environment to the existing floating-point environment, call
       it the arithmetic environment and rename the header to
       <stdmath.h>. Also, change 'FENV' to 'LIAENV', 'fenv' to
       'liaenv', 'FE' to 'LIA' and 'fe' to 'lia' throughout the
       header (and rest of standard).  This allows one interface to
       the math environment, and allows existing implementations to
       continue to use their <fenv.h>, which is no longer part of
       C9X.  <stdmath.h> would replace <fenv.h> in C9X.

       We could leave the (floating-point) rounding macros and
       functions as is, since there is no extension for integer.

       If someone wants to only support IEC 559, then they can
       undefined in <stdmath.h> and it should act just like the
       existing <fenv.h>


       It is assumed that the integer and floating-point
       environments each consist of a control word and a status
       word.  The status word contains bits (sticky flags) to
       indicate the state of past operations.  The status word and
       control word need not be hardware registers, they may be in
       memory and maintained by system software.

       The floating-point environment consists of:

           sticky flags
             current operation being performed
             exception(s) of current operation
             exception(s) still pending
             operand values
             destination's precision
             rounded result

           precision (optional)
           trap enable/disable (optional)

       The integer environment consists of:

           sticky flags
             current operation being performed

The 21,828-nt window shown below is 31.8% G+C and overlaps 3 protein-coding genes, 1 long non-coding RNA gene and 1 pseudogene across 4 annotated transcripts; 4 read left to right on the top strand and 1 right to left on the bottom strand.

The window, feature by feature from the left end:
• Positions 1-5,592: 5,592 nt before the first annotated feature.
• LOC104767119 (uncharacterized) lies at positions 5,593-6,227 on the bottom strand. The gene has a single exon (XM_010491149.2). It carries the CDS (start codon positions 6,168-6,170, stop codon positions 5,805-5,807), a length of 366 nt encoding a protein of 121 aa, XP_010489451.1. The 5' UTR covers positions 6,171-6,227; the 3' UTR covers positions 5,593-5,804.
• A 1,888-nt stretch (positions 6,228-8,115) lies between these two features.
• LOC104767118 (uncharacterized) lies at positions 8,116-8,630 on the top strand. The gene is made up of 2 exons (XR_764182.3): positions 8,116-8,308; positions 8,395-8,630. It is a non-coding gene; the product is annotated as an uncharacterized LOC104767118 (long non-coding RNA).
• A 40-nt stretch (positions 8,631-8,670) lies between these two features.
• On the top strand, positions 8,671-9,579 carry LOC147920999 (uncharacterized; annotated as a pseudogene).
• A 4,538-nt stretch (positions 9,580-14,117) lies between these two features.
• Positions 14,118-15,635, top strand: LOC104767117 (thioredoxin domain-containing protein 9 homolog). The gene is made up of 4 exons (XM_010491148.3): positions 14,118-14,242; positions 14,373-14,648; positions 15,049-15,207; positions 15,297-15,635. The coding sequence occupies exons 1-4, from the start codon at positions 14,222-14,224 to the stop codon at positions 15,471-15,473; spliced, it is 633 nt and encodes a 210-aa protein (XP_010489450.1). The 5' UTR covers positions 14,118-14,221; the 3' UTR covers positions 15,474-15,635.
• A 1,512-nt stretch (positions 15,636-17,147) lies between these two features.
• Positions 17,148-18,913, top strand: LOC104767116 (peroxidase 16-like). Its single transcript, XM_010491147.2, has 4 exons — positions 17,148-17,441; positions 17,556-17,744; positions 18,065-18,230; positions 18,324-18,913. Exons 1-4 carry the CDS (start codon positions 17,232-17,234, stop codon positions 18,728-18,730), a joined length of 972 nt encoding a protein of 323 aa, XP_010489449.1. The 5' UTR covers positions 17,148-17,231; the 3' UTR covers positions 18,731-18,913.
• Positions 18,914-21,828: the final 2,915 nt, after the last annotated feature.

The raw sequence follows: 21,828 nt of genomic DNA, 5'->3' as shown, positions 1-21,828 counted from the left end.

exception of current operation
             exception(s) still pending
             operand values
             destination's precision
             wrapped result

           trap enable/disable (optional)

       The integer trap enable/disable control bits also indicate
       if notification is via a trap handler (enabled) or via
       setting a flag and returning a continuation result (disabled).

*      Pragmas

       What is scope of LIA_WRAP pragma? Statement, compound
       statement, function, or translation unit?  Same as
       FENV_ACCESS pragma.


OPEN   What is the meaning of #pragma STDC LIA_NOTIFY opt before
       <stdlia.h> has been included? Must <stdlia.h> be included to give
       it meaning? Should the include be removed from the synopsis?

       I believe that all the pragmas should be independent of
       headers and should not have the include of a header in the
       synopsis section.

       Until that question is resolved, treat lack of include
       <stdlia.h> as if #pragma STDC LIA_NOTIFY UNDEF.


       Should there be a IENV_ACCESS pragma to allow the user to
       inform the implementation that the program might access the